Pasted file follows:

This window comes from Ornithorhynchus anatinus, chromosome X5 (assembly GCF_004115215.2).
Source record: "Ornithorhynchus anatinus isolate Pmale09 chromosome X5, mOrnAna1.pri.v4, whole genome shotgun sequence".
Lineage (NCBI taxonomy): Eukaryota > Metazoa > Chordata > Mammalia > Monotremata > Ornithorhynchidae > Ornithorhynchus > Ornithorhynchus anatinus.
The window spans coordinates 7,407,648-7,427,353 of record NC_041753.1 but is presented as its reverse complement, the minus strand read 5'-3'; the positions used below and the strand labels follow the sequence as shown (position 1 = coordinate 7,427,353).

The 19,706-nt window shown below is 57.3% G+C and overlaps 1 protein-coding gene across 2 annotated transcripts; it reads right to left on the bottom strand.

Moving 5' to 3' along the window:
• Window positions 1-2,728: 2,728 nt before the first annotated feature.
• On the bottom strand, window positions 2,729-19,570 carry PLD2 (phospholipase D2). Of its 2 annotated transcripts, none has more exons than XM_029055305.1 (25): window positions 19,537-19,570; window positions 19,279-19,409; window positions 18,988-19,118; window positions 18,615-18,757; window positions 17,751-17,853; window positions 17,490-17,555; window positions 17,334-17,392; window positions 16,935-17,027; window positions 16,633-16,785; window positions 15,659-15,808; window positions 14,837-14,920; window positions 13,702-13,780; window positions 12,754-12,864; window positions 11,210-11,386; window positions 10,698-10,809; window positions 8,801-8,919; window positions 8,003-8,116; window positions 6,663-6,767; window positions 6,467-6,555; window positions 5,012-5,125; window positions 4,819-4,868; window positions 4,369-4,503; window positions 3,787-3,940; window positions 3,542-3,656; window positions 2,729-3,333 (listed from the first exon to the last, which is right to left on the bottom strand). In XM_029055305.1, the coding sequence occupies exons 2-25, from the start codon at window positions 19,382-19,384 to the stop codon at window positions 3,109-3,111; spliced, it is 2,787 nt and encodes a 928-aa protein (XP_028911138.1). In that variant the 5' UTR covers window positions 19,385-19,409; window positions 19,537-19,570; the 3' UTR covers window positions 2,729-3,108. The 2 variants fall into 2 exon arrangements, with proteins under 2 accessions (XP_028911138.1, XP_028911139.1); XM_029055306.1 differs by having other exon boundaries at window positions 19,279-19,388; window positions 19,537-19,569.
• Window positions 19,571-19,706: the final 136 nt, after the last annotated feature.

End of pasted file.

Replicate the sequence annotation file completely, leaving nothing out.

This window comes from Ornithorhynchus anatinus, chromosome X5 (assembly GCF_004115215.2).
Source record: "Ornithorhynchus anatinus isolate Pmale09 chromosome X5, mOrnAna1.pri.v4, whole genome shotgun sequence".
Lineage (NCBI taxonomy): Eukaryota > Metazoa > Chordata > Mammalia > Monotremata > Ornithorhynchidae > Ornithorhynchus > Ornithorhynchus anatinus.
The window spans coordinates 7,407,648-7,427,353 of record NC_041753.1 but is presented as its reverse complement, the minus strand read 5'-3'; the positions used below and the strand labels follow the sequence as shown (position 1 = coordinate 7,427,353).

The 19,706-nt window shown below is 57.3% G+C and overlaps 1 protein-coding gene across 2 annotated transcripts; it reads right to left on the bottom strand.

Moving 5' to 3' along the window:
• Window positions 1-2,728: 2,728 nt before the first annotated feature.
• On the bottom strand, window positions 2,729-19,570 carry PLD2 (phospholipase D2). Of its 2 annotated transcripts, none has more exons than XM_029055305.1 (25): window positions 19,537-19,570; window positions 19,279-19,409; window positions 18,988-19,118; window positions 18,615-18,757; window positions 17,751-17,853; window positions 17,490-17,555; window positions 17,334-17,392; window positions 16,935-17,027; window positions 16,633-16,785; window positions 15,659-15,808; window positions 14,837-14,920; window positions 13,702-13,780; window positions 12,754-12,864; window positions 11,210-11,386; window positions 10,698-10,809; window positions 8,801-8,919; window positions 8,003-8,116; window positions 6,663-6,767; window positions 6,467-6,555; window positions 5,012-5,125; window positions 4,819-4,868; window positions 4,369-4,503; window positions 3,787-3,940; window positions 3,542-3,656; window positions 2,729-3,333 (listed from the first exon to the last, which is right to left on the bottom strand). In XM_029055305.1, the coding sequence occupies exons 2-25, from the start codon at window positions 19,382-19,384 to the stop codon at window positions 3,109-3,111; spliced, it is 2,787 nt and encodes a 928-aa protein (XP_028911138.1). In that variant the 5' UTR covers window positions 19,385-19,409; window positions 19,537-19,570; the 3' UTR covers window positions 2,729-3,108. The 2 variants fall into 2 exon arrangements, with proteins under 2 accessions (XP_028911138.1, XP_028911139.1); XM_029055306.1 differs by having other exon boundaries at window positions 19,279-19,388; window positions 19,537-19,569.
• Window positions 19,571-19,706: the final 136 nt, after the last annotated feature.